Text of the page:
- Greater Convenience – If we are being honest, there is nothing easier than swiping your credit card. In fact, Visa is now promoting the new scanners that let you simply “wave” your card, as if swiping and signing were just too time consuming. There is some merit to all of this, though. If I’m really, really frustrated sometimes I’ll throw everything out the window and swipe my debit card. I know… I know… don’t tell anyone.
- Digital Tracking – I struggled with this one, at first. After all, I’m a child of the computer generation and do all of my banking and fixed-expense bill paying online. Luckily, I still get my fix with my occasional use of my debit card. We’ve also learned to maximize the benefits of tracking spending on paper, as I’ll explain later.
- Cash-Back/Rewards – Usually rewards are somewhere between 1%-3% depending on the type of card and the category of spending. The most “sophisticated” of the credit card jugglers can usually get around 2% overall. If you are able to exercise extreme control you can approach this type of return on your spending.
- Physically Safer – If your purse or wallet is physically stolen, most credit cards offer 100% protection. It should also be noted that this is true of most debit cards, as well. However, there’s no protection if some bad guy steals your cold hard cash. Although most of us aren’t regularly the victims of thieves, this is still something you should take into consideration.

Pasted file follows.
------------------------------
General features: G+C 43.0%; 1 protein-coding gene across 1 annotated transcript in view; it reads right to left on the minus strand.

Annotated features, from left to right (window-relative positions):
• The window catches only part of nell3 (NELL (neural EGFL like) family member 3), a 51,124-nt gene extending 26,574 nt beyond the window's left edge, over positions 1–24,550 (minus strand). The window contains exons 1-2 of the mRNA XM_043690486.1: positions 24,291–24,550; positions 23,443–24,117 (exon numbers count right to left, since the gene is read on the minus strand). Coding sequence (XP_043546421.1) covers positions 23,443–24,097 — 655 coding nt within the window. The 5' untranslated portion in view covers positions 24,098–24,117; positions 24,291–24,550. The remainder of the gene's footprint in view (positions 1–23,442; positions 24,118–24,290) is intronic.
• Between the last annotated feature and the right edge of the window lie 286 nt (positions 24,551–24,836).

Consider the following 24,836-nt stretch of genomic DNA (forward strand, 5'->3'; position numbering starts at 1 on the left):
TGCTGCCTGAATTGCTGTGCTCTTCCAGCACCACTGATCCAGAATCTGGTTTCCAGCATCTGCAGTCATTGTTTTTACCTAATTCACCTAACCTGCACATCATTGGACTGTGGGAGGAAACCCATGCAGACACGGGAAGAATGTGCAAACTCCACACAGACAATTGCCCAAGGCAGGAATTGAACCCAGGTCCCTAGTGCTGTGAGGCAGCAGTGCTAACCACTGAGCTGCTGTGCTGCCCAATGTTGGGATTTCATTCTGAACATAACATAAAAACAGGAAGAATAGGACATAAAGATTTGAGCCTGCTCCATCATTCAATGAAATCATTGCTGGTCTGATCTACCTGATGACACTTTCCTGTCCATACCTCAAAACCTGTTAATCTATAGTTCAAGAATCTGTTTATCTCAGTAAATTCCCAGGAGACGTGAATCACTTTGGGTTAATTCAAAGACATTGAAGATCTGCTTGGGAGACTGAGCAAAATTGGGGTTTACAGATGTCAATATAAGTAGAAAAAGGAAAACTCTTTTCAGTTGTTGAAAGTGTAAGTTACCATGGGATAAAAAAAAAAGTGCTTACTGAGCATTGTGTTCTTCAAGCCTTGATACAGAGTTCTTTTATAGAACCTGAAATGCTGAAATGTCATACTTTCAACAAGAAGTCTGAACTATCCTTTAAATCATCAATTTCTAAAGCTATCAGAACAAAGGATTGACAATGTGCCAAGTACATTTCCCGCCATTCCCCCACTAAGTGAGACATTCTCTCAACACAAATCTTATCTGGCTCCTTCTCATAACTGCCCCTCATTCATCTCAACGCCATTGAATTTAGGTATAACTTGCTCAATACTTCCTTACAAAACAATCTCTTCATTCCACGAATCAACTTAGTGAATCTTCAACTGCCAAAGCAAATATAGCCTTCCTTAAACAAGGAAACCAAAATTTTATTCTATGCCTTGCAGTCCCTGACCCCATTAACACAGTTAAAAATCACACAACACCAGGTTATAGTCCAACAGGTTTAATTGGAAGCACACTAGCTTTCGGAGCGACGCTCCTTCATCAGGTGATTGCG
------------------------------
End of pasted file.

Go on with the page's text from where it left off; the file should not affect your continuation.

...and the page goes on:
- Establish Credit History – Of course, credit cards when used wisely can help build up credit history. Be careful using this as the ultimate excuse, though. The streets are littered with tons of people (myself included) who wish they never would have starting using credit cards in the first place!
What Made Us Decide On Cash?
Ultimately, we decided that the benefits of cash far outweighed the benefits of credit. It was a close battle, but in the end cash won out because of a little principle we like to call:
The “Do We Really Have The Money For This Now?” Syndrome.
Every time we went to pay with cash we were confronted face-to-face with this question. Even when we used debit, for a split second our minds would jump to thinking about the balance of our bank account. However, whenever we used credit cards we were immune to this type of mental hurdle.
Our strategy for curving impulse buys and staying on budget is to make sure we have to jump over as many mental hurdles as possible. Each additional hurdle made us either confront our impulse buy or quickly generate an acceptable excuse. Often times no excuse could be found.
In addition, we found that tracking our discretionary spending on paper offered even more psychological reinforcement. Once we spent the money out of a given envelope we would immediately write down the purchase on the outside. Once again, if only for a split second, we were confronted a second time with the type of charge and the amount. Tracking spending this way has helped reinforce our responsible spending and has often times brought another round of regret to our overspending.
To some these may seem like insignificant observations. But I can tell you first hand that they’ve helped usher in a new era of awareness and transparency into our financial life. The benefits of these “mental hurdles” are what ultimately pushed us over the edge in our decision to ditch the credit cards.
What about you? What systems have you adapted into your financial life to help you control spending? Do you save more by using cash or credit? Join in on the discussion by commenting below!